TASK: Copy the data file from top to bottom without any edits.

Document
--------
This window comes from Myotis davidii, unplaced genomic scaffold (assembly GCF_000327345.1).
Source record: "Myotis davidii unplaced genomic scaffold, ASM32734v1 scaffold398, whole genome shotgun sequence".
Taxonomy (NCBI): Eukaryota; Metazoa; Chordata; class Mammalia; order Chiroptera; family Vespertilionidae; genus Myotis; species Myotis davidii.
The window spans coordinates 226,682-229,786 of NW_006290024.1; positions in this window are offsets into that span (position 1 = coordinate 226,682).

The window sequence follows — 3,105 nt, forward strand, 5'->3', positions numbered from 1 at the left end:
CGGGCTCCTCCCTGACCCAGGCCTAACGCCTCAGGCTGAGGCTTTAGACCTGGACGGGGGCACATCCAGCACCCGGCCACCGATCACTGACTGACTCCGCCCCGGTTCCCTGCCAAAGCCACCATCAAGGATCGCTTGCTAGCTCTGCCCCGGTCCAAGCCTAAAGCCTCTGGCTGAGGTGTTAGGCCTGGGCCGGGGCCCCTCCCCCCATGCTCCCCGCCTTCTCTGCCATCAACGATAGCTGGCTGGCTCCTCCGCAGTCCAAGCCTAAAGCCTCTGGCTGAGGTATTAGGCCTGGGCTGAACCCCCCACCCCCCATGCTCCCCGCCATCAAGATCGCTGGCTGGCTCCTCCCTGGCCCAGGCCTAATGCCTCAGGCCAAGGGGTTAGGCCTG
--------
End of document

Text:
This window comes from Myotis davidii, unplaced genomic scaffold (assembly GCF_000327345.1).
Source record: "Myotis davidii unplaced genomic scaffold, ASM32734v1 scaffold398, whole genome shotgun sequence".
Taxonomy (NCBI): Eukaryota; Metazoa; Chordata; class Mammalia; order Chiroptera; family Vespertilionidae; genus Myotis; species Myotis davidii.
The window spans coordinates 226,682-229,786 of NW_006290024.1; positions in this window are offsets into that span (position 1 = coordinate 226,682).

The window sequence follows — 3,105 nt, forward strand, 5'->3', positions numbered from 1 at the left end:
CGGGCTCCTCCCTGACCCAGGCCTAACGCCTCAGGCTGAGGCTTTAGACCTGGACGGGGGCACATCCAGCACCCGGCCACCGATCACTGACTGACTCCGCCCCGGTTCCCTGCCAAAGCCACCATCAAGGATCGCTTGCTAGCTCTGCCCCGGTCCAAGCCTAAAGCCTCTGGCTGAGGTGTTAGGCCTGGGCCGGGGCCCCTCCCCCCATGCTCCCCGCCTTCTCTGCCATCAACGATAGCTGGCTGGCTCCTCCGCAGTCCAAGCCTAAAGCCTCTGGCTGAGGTATTAGGCCTGGGCTGAACCCCCCACCCCCCATGCTCCCCGCCATCAAGATCGCTGGCTGGCTCCTCCCTGGCCCAGGCCTAATGCCTCAGGCCAAGGGGTTAGGCCTG